- Air Crash Sites
- Air Raids & Bomb Sites
- Britain at War
- Aviation History
- Battle of the Atlantic
- Germany, France & Poland
‹ Return to Aviation History
Messerschmitt Me410 Hornisse
One of just two surviving Me410s, this one is at the RAF Museum in Cosford. The other is currently in deep storage at the American National Air and Space Museum.
Note the bomb bay beneath the nose.
The Me410 was known as a Zerstörer (destroyer). Their role was as a light bomber or a bomber destroyer (see contemporary photo below).
The Me410 was the final version of the Me210 which had been dogged by design flaws.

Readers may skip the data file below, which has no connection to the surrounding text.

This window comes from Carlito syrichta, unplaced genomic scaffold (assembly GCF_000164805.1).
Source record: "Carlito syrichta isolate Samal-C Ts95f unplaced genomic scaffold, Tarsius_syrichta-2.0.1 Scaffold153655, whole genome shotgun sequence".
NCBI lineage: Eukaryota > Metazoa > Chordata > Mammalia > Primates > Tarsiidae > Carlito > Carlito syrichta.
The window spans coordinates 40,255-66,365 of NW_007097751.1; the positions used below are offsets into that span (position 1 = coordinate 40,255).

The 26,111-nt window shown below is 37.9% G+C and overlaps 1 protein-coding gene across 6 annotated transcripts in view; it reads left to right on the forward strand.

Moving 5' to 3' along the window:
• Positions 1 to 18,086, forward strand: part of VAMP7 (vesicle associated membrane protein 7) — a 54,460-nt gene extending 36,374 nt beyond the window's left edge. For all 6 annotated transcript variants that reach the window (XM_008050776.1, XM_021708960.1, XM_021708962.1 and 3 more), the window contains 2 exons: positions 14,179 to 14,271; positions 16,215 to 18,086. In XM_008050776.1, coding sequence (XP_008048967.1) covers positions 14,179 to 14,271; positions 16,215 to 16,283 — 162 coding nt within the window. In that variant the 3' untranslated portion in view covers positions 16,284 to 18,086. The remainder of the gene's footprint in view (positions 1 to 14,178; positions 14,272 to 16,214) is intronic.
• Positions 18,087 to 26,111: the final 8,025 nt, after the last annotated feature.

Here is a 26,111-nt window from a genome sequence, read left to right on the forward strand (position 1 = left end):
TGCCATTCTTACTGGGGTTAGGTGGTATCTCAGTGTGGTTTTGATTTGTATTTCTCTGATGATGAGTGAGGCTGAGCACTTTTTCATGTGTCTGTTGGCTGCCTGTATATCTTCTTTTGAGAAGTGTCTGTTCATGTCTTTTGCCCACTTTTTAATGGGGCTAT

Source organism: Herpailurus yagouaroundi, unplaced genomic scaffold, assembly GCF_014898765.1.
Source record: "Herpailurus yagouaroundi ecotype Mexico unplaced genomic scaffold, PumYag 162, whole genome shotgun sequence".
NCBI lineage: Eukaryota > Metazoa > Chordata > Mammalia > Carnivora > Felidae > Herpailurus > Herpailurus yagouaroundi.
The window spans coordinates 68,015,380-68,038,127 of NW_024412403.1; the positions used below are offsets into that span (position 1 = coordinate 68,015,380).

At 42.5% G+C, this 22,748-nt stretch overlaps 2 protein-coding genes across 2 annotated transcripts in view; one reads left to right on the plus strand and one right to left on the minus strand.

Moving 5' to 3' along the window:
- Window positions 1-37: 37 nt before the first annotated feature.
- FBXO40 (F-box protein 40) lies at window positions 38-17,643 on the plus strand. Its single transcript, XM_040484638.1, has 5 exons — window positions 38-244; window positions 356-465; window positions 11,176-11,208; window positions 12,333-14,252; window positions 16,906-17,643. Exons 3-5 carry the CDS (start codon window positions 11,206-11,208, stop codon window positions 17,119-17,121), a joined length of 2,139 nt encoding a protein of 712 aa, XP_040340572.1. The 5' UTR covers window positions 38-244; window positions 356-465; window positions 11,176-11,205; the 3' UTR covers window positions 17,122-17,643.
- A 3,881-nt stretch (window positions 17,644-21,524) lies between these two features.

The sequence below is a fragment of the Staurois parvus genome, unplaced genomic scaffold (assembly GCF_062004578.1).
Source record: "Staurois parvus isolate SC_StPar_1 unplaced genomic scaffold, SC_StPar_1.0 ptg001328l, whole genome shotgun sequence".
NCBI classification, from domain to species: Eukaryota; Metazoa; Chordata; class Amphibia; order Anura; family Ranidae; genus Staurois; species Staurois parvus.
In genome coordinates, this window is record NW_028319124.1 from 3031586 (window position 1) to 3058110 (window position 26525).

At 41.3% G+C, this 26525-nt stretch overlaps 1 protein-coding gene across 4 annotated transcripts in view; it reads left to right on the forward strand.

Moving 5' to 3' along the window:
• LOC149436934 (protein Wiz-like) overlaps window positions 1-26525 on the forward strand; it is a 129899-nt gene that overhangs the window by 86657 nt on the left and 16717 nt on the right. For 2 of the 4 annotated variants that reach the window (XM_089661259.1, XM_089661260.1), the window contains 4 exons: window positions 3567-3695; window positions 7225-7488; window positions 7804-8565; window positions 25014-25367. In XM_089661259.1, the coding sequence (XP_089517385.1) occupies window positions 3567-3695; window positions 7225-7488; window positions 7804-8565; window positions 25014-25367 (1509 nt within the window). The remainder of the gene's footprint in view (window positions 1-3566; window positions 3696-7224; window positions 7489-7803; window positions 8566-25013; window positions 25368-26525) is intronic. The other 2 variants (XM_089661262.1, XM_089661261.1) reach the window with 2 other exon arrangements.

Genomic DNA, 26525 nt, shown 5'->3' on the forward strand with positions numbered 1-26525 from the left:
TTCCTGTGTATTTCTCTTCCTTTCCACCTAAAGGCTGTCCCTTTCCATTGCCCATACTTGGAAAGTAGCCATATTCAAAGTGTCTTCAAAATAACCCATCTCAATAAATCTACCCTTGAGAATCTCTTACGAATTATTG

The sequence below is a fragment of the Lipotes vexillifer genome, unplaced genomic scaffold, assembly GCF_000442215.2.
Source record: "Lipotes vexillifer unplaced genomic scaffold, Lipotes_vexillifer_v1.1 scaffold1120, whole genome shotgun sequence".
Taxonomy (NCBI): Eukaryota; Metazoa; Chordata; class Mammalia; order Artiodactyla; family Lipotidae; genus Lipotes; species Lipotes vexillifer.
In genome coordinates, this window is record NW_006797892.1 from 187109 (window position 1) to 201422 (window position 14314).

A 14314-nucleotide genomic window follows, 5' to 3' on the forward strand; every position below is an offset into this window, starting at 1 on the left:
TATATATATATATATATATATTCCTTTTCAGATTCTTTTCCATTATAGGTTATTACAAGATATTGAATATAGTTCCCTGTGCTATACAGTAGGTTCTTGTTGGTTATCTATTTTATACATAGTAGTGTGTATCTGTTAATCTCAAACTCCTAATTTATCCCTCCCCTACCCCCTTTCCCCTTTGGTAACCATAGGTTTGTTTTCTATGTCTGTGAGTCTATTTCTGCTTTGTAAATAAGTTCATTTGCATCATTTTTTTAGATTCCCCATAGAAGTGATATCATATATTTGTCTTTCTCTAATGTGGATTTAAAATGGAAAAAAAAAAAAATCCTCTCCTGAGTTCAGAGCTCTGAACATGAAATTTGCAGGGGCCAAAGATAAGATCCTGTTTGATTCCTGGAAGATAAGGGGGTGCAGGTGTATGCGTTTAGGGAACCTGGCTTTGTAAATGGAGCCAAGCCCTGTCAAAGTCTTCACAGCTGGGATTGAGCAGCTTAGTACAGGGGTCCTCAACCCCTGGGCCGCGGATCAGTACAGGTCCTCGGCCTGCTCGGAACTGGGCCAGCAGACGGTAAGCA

Me210s were so notoriously dangerous, killing numerous test pilots and crews, that the final version had its name changed from 210 to 410 to avoid the bad association.
The delays in getting the design right played a significant part in Germany’s defeat in the air; so much time and money was spent on trying to fix the problems that by the time the Me410 became operational in 1943 it was already outdated and could not compete with the long range P51 Mustangs defending American bomber streams.
Below; image from wikipedia, caption reads
A Messerschmitt Me 410 with a BK 5 heavy autocannon peels off from attacking a 388th Bomb Group B-17 over Europe during the USAAF campaign against Germany, 1943
See this pdf for full history of A-1/U2
Engine run after restoration in the 80s